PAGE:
The death of Isadore Feinstein Stone at 81 on Father’s Day triggered fond recollections of my brief contacts with him, phoning to set up the I. F. Stone Award for the Free Library’s Art Festival in 1975.
That award-dubbed the Izzie—sought to honor undergraduate journalism in his investigative tradition. A blue ribbon panel of local journalists (including Taylor Grant, Peter Binzen and Robert Lewis Shayon) picked for first prize the University of Arizona student media magazine, Pretentious Idea (the self-parodying name was the unwitting gift of the stuffy editor of an Arizona daily, who thought it was a “pretentious idea” for undergraduates to presume to judge their betters in the Arizona media). Izzie and Esther were clearly thrilled by the title’s winning winsomeness.
But with characteristic generosity when I told him we had made a special award to an Atlantic County journalism teacher who’d gotten into hot water when her class exposed fiscal hanky-panky in the audio-visual department, he turned to his wife to say “How blessed we were” to be party to the praise of such a courageous journalism teacher.
Runner-up Izzies that year went to a University of Pittsburgh student who researched a precedent-setting study of nursing home abuses in Allegheny County. It gave the pioneer a lift to see that his tradition of responsible iconoclasm was being woven into the fabric of higher education.
I has always assumed that Stone had dropped out of Penn in 1927 (since that was my birth date, I quietly adopted him as my intellectual father) because the curriculum was so boring. But when I phoned him for permission to use the term “Izzie” for our award, he was delighted by the Free Library connection because it had been such a resource for him as a young man. He then went on to discuss his Penn philosophy professor with such enthusiasm, you’d think the guy had just finished the course that year—not almost fifty years before.
It’s salutary to remember that Izzie’s prose and his nose for unraveling complexity did not derive from journalism courses, but from very rigorous traditional study. He had dropped out not from boredom, then, but from enthusiasm for the job he was already doing for local papers like the Public Ledger and the Camden Courier Post.
Penn finally caught up with its undegreed genius, awarding him an honorary bachelor’s degree that same spring, once the Vietnam controversy had simmered down sufficiently. When some witless KYW reporter asked him how he felt about finally receiving his degree, Stone gave him the zinger his question deserved: “I got out of phys ed.”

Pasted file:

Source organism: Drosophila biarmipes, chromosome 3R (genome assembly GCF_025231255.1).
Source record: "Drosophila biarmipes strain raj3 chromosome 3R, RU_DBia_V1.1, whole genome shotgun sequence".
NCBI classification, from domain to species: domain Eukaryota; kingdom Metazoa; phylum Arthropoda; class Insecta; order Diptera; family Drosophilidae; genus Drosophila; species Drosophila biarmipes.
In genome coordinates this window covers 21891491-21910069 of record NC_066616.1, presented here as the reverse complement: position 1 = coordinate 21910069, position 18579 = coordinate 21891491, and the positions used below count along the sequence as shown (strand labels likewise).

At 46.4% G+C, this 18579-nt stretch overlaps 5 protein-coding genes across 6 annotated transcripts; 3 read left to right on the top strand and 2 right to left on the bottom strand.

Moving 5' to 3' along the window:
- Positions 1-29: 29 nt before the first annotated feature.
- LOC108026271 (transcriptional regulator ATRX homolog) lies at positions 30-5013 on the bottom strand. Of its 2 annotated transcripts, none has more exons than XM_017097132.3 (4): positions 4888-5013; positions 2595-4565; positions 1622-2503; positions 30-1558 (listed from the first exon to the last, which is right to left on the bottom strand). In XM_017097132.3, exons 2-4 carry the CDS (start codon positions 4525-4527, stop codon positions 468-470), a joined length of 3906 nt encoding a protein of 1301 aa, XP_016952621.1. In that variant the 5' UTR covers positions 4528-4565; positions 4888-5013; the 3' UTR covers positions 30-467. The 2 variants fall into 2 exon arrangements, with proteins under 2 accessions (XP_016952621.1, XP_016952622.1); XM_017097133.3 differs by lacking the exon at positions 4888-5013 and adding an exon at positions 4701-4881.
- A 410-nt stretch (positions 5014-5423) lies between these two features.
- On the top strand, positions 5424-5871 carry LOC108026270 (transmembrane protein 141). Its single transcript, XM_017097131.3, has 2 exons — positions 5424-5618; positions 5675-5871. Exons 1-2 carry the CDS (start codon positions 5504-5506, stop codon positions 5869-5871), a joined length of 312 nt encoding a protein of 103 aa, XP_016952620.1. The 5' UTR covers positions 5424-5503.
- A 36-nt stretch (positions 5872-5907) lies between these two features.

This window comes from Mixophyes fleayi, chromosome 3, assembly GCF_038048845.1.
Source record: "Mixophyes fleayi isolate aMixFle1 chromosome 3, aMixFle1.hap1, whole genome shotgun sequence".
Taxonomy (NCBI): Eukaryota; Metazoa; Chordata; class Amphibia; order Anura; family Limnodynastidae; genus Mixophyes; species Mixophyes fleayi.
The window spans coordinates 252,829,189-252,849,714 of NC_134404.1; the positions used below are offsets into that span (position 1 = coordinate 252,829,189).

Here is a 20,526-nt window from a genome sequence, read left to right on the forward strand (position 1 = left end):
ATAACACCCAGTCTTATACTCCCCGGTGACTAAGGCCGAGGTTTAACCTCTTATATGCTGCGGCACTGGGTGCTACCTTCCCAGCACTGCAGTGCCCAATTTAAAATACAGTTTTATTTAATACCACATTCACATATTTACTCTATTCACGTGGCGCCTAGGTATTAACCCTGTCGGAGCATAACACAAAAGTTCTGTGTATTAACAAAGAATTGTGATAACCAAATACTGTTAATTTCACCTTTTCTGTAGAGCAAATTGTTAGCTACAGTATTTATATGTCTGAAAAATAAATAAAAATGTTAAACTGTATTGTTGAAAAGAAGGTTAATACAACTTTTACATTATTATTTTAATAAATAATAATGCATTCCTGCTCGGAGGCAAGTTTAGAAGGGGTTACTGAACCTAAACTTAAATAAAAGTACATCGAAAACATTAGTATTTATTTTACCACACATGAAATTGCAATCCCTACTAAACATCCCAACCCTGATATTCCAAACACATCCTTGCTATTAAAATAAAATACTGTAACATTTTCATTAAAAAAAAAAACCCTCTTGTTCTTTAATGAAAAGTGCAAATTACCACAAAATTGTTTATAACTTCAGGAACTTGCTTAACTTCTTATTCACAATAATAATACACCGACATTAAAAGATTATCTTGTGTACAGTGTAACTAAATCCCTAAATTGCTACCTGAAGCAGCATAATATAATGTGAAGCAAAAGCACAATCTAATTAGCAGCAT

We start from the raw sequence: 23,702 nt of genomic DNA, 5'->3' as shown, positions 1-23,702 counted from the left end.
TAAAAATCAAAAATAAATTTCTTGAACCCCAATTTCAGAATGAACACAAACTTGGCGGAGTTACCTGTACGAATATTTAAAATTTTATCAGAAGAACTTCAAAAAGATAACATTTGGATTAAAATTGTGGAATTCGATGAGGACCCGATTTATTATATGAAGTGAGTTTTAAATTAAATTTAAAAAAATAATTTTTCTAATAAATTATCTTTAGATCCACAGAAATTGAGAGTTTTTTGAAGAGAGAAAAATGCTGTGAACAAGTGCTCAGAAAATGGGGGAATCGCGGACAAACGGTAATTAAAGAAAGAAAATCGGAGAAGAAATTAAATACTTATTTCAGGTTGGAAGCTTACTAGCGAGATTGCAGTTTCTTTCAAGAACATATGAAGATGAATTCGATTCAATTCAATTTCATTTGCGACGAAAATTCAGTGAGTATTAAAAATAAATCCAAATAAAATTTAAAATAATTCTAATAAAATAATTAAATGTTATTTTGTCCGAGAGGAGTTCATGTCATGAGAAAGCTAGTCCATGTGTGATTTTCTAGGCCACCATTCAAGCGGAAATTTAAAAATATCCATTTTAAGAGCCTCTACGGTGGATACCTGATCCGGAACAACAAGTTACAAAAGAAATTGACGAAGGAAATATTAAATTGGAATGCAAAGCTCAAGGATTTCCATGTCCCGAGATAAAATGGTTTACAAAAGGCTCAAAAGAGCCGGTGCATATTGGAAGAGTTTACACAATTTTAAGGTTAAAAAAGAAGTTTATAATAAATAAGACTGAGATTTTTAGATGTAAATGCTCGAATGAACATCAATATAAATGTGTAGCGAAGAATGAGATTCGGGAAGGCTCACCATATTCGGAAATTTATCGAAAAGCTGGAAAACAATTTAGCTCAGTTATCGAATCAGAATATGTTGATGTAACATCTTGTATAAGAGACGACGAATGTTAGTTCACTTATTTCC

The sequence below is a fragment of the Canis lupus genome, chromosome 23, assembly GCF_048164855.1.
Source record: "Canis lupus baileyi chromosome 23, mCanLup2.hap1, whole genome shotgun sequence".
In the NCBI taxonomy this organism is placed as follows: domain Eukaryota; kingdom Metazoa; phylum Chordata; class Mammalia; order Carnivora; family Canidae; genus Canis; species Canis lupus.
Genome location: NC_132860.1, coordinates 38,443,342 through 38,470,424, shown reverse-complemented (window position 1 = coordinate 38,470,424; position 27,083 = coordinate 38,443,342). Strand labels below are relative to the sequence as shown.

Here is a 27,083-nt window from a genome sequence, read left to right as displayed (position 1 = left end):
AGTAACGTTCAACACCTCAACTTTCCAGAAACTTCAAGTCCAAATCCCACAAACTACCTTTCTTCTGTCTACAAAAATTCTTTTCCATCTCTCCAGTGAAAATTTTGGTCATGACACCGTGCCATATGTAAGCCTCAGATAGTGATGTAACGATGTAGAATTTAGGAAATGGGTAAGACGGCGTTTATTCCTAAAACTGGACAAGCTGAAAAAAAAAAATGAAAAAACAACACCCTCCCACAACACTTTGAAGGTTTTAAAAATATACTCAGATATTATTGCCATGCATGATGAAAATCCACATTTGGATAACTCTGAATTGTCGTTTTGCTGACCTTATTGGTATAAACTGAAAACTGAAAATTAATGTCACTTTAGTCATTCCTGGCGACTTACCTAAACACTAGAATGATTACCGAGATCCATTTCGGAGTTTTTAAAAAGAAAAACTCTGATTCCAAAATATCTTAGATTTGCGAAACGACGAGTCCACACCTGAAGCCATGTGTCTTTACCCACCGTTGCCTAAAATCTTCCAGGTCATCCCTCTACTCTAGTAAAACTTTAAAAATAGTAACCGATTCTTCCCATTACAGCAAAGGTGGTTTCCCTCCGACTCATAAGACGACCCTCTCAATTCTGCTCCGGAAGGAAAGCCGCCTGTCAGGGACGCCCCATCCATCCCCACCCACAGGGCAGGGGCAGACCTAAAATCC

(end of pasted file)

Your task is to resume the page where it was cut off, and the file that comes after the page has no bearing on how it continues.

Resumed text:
That wry sense of humor may well have been the most attractive trait of this idiosyncratic lefty. The American left has too often smothered itself in its lugubriousness. Izzie leavened his high seriousness with a delightful playfulness.
I needed that when my only other Izzie episode came a cropper in 1984. I was writing cultural commentary for the San Francisco Business Journal, and since it was the fiftieth anniversary of the general strike on the waterfront, I decided to look into that event firsthand. There was a daylong seminar on the subject at the National Maritime Union hall, and there I got a chance to talk to Harry Bridges. And I tracked down Vincent Hallinan, the holy terror of the San Francisco left, who was as expansive as he was feisty in his octogenarian retirement.
As I was putting Harry and Vincent together in my mind and typewriter, Izzie’s speaking date for the public library series was announced. “How would you like to get together with I. F. Stone?” I asked these left-leaning pillars of the San Francisco radical establishment. “Great,” they cheered. Stone was willing as well “as long as we can eat good dim sum somewhere together.”
The best dim sum I had consumed recently was trying to add up the dim sums veep candidate George Bush had been laying on the Chinatown Republicans at the Palace Restaurant. So I made plans to sit at a very different table with that most un-Republican trio.
Alas, Izzie’s schedule didn’t have a chink in it at that point. So I would never know what kind of chemistry Izzie, Vince, and Harry would have generated at the projected retirement party for three very unretiring types—three American originals.
As Studs Terkel testified truly during the “All Things Considered” obit for Izzie, “The old cliché ‘irreplaceable’ is actually true in this case.” Izzie, I think, would have found that a “pretentious idea” itself. His whole genius was in assuming that all people in a democracy were capable of governing themselves well if they put their minds to the task. The only irreplaceable thing is the example he set.
Izzie lives in the “Izzie.” And it was certainly our blessing that he and Esther put out the Weekly for seventeen illuminating years. Thanks to arguably the best independent journalist Philly has nurtured. Ever.